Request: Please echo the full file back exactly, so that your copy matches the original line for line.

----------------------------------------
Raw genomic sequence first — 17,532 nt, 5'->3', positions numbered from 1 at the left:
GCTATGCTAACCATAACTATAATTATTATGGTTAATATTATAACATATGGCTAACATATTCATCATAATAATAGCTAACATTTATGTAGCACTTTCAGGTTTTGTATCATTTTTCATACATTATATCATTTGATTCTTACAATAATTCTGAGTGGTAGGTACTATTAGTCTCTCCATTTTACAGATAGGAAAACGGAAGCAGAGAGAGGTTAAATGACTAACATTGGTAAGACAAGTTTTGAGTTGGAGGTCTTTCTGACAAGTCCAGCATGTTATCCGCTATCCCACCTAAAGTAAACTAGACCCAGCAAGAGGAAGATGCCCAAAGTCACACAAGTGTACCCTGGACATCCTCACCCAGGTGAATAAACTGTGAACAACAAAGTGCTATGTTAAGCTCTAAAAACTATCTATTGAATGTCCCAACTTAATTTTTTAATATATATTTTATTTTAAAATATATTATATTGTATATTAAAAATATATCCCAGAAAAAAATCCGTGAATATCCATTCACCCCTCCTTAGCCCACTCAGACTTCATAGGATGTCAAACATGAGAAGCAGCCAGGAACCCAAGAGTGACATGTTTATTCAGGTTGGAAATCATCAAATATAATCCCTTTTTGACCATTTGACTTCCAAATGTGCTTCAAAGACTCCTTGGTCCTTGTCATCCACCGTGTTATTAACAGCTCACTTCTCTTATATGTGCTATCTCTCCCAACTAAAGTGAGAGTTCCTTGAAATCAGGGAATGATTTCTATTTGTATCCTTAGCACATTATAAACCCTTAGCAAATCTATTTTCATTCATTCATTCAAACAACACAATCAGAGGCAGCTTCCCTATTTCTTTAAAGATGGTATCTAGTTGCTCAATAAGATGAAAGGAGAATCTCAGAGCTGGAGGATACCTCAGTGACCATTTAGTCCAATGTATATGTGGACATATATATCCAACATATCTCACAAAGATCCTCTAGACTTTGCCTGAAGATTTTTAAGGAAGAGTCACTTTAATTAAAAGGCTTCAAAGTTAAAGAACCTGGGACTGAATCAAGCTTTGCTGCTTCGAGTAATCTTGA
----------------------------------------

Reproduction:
Raw genomic sequence first — 17,532 nt, 5'->3', positions numbered from 1 at the left:
GCTATGCTAACCATAACTATAATTATTATGGTTAATATTATAACATATGGCTAACATATTCATCATAATAATAGCTAACATTTATGTAGCACTTTCAGGTTTTGTATCATTTTTCATACATTATATCATTTGATTCTTACAATAATTCTGAGTGGTAGGTACTATTAGTCTCTCCATTTTACAGATAGGAAAACGGAAGCAGAGAGAGGTTAAATGACTAACATTGGTAAGACAAGTTTTGAGTTGGAGGTCTTTCTGACAAGTCCAGCATGTTATCCGCTATCCCACCTAAAGTAAACTAGACCCAGCAAGAGGAAGATGCCCAAAGTCACACAAGTGTACCCTGGACATCCTCACCCAGGTGAATAAACTGTGAACAACAAAGTGCTATGTTAAGCTCTAAAAACTATCTATTGAATGTCCCAACTTAATTTTTTAATATATATTTTATTTTAAAATATATTATATTGTATATTAAAAATATATCCCAGAAAAAAATCCGTGAATATCCATTCACCCCTCCTTAGCCCACTCAGACTTCATAGGATGTCAAACATGAGAAGCAGCCAGGAACCCAAGAGTGACATGTTTATTCAGGTTGGAAATCATCAAATATAATCCCTTTTTGACCATTTGACTTCCAAATGTGCTTCAAAGACTCCTTGGTCCTTGTCATCCACCGTGTTATTAACAGCTCACTTCTCTTATATGTGCTATCTCTCCCAACTAAAGTGAGAGTTCCTTGAAATCAGGGAATGATTTCTATTTGTATCCTTAGCACATTATAAACCCTTAGCAAATCTATTTTCATTCATTCATTCAAACAACACAATCAGAGGCAGCTTCCCTATTTCTTTAAAGATGGTATCTAGTTGCTCAATAAGATGAAAGGAGAATCTCAGAGCTGGAGGATACCTCAGTGACCATTTAGTCCAATGTATATGTGGACATATATATCCAACATATCTCACAAAGATCCTCTAGACTTTGCCTGAAGATTTTTAAGGAAGAGTCACTTTAATTAAAAGGCTTCAAAGTTAAAGAACCTGGGACTGAATCAAGCTTTGCTGCTTCGAGTAATCTTGA